What Works

This is a workshop hosted by the What Works Centre for Wellbeing at the Faculty of Health and Social Sciences, Leeds Beckett University on Thursday, 10th September 2015 from 09:30 to 12:30 to examine how wellbeing evidence can be used to improve community wellbeing. The workshop is an opportunity for you to inform the early stages of a key evidence programme which will have national impact.

The What Works Centre for Wellbeing is a UK government-funded initiative recently launched by the What Works Network to enable a range of stakeholders to access independent, high quality, accessible evidence syntheses on wellbeing.

This workshop will explore how wellbeing evidence can be useful in the day-to-day work of those working in a range of sectors including local government, the voluntary and community sector, public health, housing and the private sector. It is aimed primarily at those in the Yorkshire region.

We will be focusing on policy areas related to place and community, including planning, housing, built environment, social capital, participation, public health, green space, transport, and community development. The issues the What Works Centre focusses on will be determined based on this stakeholder engagement, so these workshops represent an important early opportunity to influence the Centre’s work.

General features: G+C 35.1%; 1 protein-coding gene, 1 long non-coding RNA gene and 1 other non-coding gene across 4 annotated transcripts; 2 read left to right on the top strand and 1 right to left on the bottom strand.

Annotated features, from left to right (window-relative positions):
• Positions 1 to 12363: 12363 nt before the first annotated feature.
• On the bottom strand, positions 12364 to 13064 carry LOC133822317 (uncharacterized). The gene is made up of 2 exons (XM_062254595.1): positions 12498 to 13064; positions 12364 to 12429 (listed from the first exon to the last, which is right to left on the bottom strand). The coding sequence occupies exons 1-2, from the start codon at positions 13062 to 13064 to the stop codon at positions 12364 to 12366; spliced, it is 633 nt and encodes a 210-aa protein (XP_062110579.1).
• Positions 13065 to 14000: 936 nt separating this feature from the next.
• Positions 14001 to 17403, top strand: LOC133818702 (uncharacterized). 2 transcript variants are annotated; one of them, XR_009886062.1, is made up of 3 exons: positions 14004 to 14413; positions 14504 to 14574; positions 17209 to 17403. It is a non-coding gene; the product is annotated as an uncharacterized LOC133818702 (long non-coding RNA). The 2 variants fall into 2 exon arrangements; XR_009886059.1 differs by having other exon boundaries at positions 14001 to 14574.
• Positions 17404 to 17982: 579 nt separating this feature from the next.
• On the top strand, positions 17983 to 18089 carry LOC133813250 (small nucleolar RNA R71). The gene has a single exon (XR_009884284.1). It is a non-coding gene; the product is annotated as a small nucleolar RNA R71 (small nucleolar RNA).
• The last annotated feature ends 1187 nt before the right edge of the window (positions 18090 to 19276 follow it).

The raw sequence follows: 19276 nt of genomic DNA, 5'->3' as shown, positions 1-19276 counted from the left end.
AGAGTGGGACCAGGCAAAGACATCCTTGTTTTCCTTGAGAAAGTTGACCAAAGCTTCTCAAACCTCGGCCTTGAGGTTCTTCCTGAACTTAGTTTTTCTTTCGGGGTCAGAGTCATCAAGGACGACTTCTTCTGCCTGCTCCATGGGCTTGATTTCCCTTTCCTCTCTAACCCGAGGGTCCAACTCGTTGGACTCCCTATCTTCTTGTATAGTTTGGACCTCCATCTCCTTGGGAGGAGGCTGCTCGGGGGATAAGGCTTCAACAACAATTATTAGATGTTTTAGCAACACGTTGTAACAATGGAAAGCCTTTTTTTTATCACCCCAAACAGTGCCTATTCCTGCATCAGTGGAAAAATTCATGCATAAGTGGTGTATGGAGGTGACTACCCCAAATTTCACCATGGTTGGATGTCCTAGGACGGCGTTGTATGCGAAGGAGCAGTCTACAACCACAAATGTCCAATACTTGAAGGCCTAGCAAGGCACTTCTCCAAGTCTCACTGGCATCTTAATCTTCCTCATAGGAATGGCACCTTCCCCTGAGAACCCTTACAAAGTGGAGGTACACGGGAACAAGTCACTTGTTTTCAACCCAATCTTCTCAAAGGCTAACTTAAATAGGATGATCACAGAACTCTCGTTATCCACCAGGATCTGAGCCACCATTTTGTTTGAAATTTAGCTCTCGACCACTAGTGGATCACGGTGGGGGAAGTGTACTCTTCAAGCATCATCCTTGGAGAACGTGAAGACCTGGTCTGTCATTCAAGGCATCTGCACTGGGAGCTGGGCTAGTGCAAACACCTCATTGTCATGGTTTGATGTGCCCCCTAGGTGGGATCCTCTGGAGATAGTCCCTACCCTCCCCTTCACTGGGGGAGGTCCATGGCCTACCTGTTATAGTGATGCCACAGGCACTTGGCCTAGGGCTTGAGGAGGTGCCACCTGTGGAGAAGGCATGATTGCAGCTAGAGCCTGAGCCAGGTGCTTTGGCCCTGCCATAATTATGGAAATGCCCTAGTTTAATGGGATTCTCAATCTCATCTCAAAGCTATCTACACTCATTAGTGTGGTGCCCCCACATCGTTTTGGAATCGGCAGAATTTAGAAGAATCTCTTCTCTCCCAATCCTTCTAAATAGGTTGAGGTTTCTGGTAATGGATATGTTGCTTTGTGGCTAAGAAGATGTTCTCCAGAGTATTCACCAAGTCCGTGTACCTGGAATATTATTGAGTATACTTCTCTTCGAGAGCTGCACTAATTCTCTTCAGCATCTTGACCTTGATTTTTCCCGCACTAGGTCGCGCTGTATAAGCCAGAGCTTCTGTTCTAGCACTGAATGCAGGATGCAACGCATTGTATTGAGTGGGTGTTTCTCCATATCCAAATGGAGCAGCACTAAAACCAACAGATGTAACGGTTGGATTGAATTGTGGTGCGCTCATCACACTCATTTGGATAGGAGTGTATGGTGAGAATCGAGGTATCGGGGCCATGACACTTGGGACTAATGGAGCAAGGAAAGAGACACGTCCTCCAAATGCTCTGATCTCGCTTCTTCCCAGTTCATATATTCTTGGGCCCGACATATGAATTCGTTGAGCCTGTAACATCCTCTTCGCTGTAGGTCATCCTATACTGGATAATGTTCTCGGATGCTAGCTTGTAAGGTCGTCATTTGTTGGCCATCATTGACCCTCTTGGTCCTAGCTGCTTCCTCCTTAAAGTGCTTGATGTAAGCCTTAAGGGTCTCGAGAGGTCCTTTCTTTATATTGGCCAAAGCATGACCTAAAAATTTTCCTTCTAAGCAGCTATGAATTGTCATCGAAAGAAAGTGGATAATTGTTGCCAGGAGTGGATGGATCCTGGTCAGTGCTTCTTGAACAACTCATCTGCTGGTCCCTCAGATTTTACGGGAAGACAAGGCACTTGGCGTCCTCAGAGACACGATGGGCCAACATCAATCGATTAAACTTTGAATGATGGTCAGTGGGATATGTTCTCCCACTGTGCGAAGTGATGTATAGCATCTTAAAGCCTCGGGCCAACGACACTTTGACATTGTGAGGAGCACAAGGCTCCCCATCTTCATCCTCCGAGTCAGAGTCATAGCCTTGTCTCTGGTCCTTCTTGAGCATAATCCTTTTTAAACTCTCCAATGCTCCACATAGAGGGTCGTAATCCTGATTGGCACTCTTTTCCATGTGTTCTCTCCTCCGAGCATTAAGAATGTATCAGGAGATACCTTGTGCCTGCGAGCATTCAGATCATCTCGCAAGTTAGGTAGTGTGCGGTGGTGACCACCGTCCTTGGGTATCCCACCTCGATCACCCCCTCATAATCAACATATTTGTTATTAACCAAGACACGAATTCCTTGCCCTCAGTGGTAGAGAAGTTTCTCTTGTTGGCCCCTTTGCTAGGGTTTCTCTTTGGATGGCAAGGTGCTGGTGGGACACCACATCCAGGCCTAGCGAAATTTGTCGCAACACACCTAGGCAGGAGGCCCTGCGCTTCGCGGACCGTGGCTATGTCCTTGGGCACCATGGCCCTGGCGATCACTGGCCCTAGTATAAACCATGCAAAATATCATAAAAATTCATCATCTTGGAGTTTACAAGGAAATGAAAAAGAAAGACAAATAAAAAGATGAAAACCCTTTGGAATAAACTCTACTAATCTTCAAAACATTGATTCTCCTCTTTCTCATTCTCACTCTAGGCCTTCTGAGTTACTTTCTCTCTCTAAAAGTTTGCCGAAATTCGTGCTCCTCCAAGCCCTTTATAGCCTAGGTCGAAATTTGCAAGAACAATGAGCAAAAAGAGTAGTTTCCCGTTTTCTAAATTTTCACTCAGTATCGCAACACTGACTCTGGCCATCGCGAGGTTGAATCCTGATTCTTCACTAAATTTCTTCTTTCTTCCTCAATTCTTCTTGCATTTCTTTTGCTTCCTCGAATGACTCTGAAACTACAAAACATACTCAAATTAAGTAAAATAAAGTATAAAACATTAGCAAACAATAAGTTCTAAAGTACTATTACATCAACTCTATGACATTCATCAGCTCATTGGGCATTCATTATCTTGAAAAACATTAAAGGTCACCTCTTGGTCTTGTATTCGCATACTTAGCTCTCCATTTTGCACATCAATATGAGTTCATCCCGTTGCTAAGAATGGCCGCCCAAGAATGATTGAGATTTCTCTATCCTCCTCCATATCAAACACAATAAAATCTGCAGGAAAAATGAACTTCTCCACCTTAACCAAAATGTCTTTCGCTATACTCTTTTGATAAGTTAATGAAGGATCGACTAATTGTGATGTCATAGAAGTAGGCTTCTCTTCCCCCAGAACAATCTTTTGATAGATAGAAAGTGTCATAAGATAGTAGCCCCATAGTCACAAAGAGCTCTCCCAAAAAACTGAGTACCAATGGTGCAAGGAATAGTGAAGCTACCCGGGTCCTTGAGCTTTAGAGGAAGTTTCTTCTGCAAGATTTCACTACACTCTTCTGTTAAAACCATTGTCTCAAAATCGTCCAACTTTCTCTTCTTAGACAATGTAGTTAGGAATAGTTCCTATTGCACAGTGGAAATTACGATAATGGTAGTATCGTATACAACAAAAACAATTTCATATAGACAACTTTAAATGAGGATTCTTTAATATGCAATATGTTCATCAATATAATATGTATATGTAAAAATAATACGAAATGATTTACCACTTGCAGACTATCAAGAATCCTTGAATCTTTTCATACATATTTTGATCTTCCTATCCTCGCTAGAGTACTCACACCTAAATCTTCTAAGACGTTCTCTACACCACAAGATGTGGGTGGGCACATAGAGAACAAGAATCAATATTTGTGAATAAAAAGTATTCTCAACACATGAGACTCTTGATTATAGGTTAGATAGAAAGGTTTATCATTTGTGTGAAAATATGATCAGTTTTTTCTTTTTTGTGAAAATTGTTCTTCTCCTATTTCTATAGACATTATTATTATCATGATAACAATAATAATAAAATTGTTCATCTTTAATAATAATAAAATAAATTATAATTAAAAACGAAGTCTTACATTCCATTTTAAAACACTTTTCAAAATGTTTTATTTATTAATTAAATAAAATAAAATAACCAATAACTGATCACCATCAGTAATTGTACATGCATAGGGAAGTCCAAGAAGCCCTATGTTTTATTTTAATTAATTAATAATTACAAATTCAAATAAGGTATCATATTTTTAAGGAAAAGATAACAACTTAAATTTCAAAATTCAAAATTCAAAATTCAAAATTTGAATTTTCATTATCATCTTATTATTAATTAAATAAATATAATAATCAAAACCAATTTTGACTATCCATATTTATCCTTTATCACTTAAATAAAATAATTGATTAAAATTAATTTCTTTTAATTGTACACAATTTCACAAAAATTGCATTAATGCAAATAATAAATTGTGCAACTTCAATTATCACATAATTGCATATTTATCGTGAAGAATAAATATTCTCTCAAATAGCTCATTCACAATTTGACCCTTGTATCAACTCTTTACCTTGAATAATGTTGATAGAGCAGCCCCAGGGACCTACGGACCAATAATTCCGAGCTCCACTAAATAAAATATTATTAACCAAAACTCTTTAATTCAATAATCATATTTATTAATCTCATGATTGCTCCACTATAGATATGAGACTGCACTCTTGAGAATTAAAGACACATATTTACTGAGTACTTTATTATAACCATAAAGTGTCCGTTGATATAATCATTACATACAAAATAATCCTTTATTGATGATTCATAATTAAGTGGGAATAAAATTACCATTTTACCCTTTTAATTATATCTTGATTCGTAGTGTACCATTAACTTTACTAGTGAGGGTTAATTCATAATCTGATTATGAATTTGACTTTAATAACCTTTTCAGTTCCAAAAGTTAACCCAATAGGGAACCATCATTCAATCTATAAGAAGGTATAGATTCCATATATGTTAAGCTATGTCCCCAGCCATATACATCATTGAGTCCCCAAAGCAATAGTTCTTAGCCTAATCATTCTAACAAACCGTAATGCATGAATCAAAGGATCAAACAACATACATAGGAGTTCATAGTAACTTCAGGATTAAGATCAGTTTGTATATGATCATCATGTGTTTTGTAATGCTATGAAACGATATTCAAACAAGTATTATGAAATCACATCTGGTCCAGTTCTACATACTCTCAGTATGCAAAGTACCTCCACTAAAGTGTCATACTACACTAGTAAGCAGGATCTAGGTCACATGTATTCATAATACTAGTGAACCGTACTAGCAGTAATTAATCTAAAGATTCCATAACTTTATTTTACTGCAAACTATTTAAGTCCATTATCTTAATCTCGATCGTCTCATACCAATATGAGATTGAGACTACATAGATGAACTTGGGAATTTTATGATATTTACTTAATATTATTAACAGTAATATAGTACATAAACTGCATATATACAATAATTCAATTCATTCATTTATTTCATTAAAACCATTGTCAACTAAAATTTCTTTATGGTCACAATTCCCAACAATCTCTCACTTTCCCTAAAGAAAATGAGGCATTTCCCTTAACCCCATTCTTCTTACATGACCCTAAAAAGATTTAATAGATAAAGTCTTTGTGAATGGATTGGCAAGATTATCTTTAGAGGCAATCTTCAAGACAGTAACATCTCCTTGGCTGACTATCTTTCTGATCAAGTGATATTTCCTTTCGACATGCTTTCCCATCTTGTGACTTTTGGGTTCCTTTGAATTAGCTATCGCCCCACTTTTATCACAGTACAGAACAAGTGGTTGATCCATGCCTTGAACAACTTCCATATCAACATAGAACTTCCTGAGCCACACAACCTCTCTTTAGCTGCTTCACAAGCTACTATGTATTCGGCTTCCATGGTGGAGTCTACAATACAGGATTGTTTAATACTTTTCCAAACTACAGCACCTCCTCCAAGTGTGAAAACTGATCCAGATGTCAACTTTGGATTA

During the session we will be tackling questions such as:
•What ingredients are important for community wellbeing?
•How can your work enhance community wellbeing?
•What are the key challenges in our work for improving community wellbeing?
•How might wellbeing, a focus on wellbeing, wellbeing data, or effective wellbeing interventions, address these challenges?
•What gaps are there in wellbeing evidence?

There are just 12 tickets left so if you want one, sign up for What Works at:


Ancient and modern methods to wellbeing

Daniel has been contributing his poems and blog posts to the Wellbeing Web for two years, we recently spoke together about the many things he does that aid his wellbeing. Our informal chats revealed the intriguing blend of ancient and modern techniques, and pastimes which Daniel uses to keep positive.

The first of our chats took place during our trip to buy essential oils and joss sticks that might help our respective current mood.  Among the blends we chose was myrrh, known from ancient times for its medicinal and spiritual healing properties. When we next met to conclude our discussion we burned the myrrh.

People have been orating and writing poetry from ancient times as their muse inspired. Daniel’s recent such musings, ‘Road of Joy’, was his latest blog post. Daniel combines poetry, the ancient means of expressing thought and feeling with the modern art of blogging. Previous discussions had us pondering how and in what way we considered thought and feeling.differed, hindered or helped us in our wellbeing. Lets see if of the things Daniel engages with give any hints if we reached a conclusion.